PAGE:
Settlement of the year 2007: Sárospatak
A jewel among the historic towns of Hungary, Sárospatak lies at the foot of the Zemplén Hills on the River Bodrog and is a much visited cultural and tourist centre. Its very name conjures up those lions of the War of Independence, Prince Rákóczi and his followers.
The present face the town offers is a happy blend of the modern and the many buildings designated as historic monuments. Buildings designed by Imre Makovecz in his hallmarked style sit comfortably in the historic townscape.
Patak was a royal possession from the 11th century on. Between 1534 and 1541 Péter Perényi erected a large five-floored tower as residential quarters at the south-east corner of the walls. Hungarian master builders completed the castle complex in a late Renaissance style, to the plans of Allessandro Vedani, the Italian architect. The fragments of Romanesque and Gothic carvings are what remains of the Dominican monastery and the castle. The Pérenyi wing on the north was built between 1540 and 1567. In 1616 its proprietor, Zsuzsanna Lorántffy wed the later Prince of Transylvania, György Rákóczi II. In this way Patak became the centre of the Rákóczi possessions. From 1640 the castle's defences were strengthened and the Lorántffy wing added, then the logia and the platform for cannon. From 1676 the castle was held by Ferenc Rákóczi, its defences were ordered torn down by the Emperor in 1702. It was restored in the Baroque style by the Trautson princes (1711 - 1776) and in the Romantic (from 1807) by the Bretzenheim princes, while preserving its Renaissance elements. From 1875 it was owned by the princes Windischgrtz and from 1945 by the Hungarian state. Since 1950 the Museum has held the Rákóczi inheritance.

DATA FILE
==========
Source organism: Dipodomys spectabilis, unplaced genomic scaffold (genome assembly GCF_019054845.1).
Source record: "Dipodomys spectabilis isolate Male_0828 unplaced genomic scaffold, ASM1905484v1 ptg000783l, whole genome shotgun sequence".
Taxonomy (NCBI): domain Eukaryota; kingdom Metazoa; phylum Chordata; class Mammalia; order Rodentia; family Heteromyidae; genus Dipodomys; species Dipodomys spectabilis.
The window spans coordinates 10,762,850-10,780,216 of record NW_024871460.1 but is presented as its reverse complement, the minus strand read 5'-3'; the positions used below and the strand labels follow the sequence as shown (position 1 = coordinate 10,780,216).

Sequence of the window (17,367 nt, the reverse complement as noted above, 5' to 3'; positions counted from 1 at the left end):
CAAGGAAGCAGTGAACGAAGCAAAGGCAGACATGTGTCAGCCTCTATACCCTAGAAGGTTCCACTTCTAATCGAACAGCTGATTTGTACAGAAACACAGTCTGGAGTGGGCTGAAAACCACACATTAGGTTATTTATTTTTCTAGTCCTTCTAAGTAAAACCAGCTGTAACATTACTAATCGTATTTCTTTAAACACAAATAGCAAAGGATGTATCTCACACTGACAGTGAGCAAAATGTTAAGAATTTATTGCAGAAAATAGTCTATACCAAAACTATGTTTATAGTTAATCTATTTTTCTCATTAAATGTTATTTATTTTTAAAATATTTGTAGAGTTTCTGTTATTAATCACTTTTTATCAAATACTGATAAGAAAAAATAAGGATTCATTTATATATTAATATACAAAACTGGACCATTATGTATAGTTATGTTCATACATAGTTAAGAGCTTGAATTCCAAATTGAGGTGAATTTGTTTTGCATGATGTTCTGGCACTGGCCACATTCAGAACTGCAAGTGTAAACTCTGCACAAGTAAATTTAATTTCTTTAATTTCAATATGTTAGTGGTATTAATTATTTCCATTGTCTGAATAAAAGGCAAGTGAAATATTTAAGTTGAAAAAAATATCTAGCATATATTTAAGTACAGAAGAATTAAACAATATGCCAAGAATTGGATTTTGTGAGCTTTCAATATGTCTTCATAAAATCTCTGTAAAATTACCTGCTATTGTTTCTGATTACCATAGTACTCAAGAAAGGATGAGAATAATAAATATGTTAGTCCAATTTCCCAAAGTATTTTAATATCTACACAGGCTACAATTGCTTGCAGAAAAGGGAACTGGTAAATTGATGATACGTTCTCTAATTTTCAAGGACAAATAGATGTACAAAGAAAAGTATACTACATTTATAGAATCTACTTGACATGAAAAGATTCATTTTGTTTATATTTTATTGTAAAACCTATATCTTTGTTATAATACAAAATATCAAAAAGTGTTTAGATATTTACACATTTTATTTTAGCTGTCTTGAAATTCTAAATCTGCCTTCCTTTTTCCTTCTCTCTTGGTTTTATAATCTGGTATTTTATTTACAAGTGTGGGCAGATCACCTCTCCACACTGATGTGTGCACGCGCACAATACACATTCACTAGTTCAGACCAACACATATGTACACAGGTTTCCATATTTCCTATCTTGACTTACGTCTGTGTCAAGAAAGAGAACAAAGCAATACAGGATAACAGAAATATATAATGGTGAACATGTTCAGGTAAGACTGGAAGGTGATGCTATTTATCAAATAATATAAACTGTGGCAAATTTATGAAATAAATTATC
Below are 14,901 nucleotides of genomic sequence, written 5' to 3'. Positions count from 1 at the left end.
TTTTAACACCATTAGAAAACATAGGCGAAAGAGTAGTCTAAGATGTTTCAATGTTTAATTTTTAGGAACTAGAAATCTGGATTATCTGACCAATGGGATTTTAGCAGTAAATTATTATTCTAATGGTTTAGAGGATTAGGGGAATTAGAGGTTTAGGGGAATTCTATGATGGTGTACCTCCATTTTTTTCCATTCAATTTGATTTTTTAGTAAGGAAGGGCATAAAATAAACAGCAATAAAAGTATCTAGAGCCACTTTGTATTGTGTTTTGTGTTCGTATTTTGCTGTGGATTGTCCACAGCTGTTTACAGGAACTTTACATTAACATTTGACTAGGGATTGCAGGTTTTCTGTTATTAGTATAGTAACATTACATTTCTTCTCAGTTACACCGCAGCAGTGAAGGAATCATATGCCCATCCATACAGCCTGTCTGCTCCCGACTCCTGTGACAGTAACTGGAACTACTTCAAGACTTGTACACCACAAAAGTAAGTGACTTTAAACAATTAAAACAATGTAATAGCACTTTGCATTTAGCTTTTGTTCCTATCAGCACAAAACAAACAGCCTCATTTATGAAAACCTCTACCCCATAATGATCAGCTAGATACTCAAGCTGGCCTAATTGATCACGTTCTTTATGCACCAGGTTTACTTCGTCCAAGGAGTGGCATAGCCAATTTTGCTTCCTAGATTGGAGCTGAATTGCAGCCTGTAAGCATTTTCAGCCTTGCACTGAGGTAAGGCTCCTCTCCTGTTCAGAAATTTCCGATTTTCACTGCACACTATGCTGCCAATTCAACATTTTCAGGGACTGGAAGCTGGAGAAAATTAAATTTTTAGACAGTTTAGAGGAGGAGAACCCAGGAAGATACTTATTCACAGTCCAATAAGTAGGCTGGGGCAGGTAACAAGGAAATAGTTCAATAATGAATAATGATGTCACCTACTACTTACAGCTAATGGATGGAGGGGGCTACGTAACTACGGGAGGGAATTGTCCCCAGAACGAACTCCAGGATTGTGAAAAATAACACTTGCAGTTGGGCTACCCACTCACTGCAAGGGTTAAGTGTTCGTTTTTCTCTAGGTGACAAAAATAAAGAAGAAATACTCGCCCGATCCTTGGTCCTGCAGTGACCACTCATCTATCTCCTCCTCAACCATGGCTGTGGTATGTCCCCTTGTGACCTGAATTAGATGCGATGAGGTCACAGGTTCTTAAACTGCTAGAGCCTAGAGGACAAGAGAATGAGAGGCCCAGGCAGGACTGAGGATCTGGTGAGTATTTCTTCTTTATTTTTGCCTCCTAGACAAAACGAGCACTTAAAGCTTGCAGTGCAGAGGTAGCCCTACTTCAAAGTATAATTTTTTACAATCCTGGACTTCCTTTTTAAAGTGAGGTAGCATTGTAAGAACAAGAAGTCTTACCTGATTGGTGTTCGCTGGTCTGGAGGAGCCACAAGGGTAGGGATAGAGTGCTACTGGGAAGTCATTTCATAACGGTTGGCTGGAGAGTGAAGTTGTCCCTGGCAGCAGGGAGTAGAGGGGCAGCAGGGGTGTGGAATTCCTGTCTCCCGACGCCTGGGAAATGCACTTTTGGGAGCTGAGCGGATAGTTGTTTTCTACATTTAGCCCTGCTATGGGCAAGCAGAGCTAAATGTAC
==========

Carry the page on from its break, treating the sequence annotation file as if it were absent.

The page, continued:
The first phase of the history of the Collegium, begins in 1531 with the munifiscenceof the lord of the castle, Péter Perényi and later with the generosity of György Rákóczi and his wife Zsuzsanna Lorántffy. They provided approriate buildings for the school, its teachers, its magnificent library and drew up the regulations under which it was run. In the Collegium, primary, secondary and higher education were built on each other, from time to time different types of school were established. In Patak, alongside Theology, Arts and Law, later Pedagogy received emphasis. Over the centuries, the Collegium has been the centre of the town's life. A citadel of classical education, Hungarian writers have bestowed on Patak titles such as Athens on the Bodrog, the seat of the Muses and later, because of the English diplomas it began to award, the Hungarian Cambridge.